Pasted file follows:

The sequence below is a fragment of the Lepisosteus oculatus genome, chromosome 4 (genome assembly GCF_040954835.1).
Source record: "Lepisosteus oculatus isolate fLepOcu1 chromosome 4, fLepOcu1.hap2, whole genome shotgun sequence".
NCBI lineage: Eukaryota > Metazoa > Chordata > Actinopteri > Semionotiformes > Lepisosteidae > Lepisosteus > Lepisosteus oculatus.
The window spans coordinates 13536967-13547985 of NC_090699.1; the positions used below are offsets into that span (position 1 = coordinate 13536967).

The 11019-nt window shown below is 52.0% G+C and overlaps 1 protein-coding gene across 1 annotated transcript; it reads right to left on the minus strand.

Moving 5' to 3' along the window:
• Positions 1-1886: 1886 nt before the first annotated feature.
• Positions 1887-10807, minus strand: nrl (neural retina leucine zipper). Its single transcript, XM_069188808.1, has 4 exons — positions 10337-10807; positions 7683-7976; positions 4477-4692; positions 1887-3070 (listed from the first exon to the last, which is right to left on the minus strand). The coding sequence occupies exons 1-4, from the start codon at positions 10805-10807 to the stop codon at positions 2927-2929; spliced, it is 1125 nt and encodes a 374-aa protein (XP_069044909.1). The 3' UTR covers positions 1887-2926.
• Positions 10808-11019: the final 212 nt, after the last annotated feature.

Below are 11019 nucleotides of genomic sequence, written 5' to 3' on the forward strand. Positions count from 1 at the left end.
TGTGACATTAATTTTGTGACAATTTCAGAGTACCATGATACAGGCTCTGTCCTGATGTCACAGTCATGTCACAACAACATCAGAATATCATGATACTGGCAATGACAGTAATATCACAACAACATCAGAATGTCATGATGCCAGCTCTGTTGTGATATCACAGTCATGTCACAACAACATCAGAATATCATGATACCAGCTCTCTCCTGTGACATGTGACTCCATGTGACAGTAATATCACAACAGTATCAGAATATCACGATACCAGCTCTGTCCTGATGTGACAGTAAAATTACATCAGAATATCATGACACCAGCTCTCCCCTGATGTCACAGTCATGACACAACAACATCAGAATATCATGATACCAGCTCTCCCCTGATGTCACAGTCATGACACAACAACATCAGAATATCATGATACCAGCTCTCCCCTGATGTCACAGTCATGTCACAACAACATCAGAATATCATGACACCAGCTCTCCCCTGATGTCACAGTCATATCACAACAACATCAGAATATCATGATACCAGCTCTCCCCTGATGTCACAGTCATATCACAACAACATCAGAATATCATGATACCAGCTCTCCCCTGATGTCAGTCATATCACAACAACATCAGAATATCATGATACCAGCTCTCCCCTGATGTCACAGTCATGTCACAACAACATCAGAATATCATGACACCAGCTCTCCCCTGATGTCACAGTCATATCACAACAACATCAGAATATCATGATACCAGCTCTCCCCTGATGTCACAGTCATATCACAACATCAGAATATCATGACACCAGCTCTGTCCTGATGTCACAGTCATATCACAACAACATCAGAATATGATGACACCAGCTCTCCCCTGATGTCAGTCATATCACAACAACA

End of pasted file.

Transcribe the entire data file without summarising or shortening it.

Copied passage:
The sequence below is a fragment of the Lepisosteus oculatus genome, chromosome 4 (genome assembly GCF_040954835.1).
Source record: "Lepisosteus oculatus isolate fLepOcu1 chromosome 4, fLepOcu1.hap2, whole genome shotgun sequence".
NCBI lineage: Eukaryota > Metazoa > Chordata > Actinopteri > Semionotiformes > Lepisosteidae > Lepisosteus > Lepisosteus oculatus.
The window spans coordinates 13536967-13547985 of NC_090699.1; the positions used below are offsets into that span (position 1 = coordinate 13536967).

The 11019-nt window shown below is 52.0% G+C and overlaps 1 protein-coding gene across 1 annotated transcript; it reads right to left on the minus strand.

Moving 5' to 3' along the window:
• Positions 1-1886: 1886 nt before the first annotated feature.
• Positions 1887-10807, minus strand: nrl (neural retina leucine zipper). Its single transcript, XM_069188808.1, has 4 exons — positions 10337-10807; positions 7683-7976; positions 4477-4692; positions 1887-3070 (listed from the first exon to the last, which is right to left on the minus strand). The coding sequence occupies exons 1-4, from the start codon at positions 10805-10807 to the stop codon at positions 2927-2929; spliced, it is 1125 nt and encodes a 374-aa protein (XP_069044909.1). The 3' UTR covers positions 1887-2926.
• Positions 10808-11019: the final 212 nt, after the last annotated feature.

Below are 11019 nucleotides of genomic sequence, written 5' to 3' on the forward strand. Positions count from 1 at the left end.
TGTGACATTAATTTTGTGACAATTTCAGAGTACCATGATACAGGCTCTGTCCTGATGTCACAGTCATGTCACAACAACATCAGAATATCATGATACTGGCAATGACAGTAATATCACAACAACATCAGAATGTCATGATGCCAGCTCTGTTGTGATATCACAGTCATGTCACAACAACATCAGAATATCATGATACCAGCTCTCTCCTGTGACATGTGACTCCATGTGACAGTAATATCACAACAGTATCAGAATATCACGATACCAGCTCTGTCCTGATGTGACAGTAAAATTACATCAGAATATCATGACACCAGCTCTCCCCTGATGTCACAGTCATGACACAACAACATCAGAATATCATGATACCAGCTCTCCCCTGATGTCACAGTCATGACACAACAACATCAGAATATCATGATACCAGCTCTCCCCTGATGTCACAGTCATGTCACAACAACATCAGAATATCATGACACCAGCTCTCCCCTGATGTCACAGTCATATCACAACAACATCAGAATATCATGATACCAGCTCTCCCCTGATGTCACAGTCATATCACAACAACATCAGAATATCATGATACCAGCTCTCCCCTGATGTCAGTCATATCACAACAACATCAGAATATCATGATACCAGCTCTCCCCTGATGTCACAGTCATGTCACAACAACATCAGAATATCATGACACCAGCTCTCCCCTGATGTCACAGTCATATCACAACAACATCAGAATATCATGATACCAGCTCTCCCCTGATGTCACAGTCATATCACAACATCAGAATATCATGACACCAGCTCTGTCCTGATGTCACAGTCATATCACAACAACATCAGAATATGATGACACCAGCTCTCCCCTGATGTCAGTCATATCACAACAACA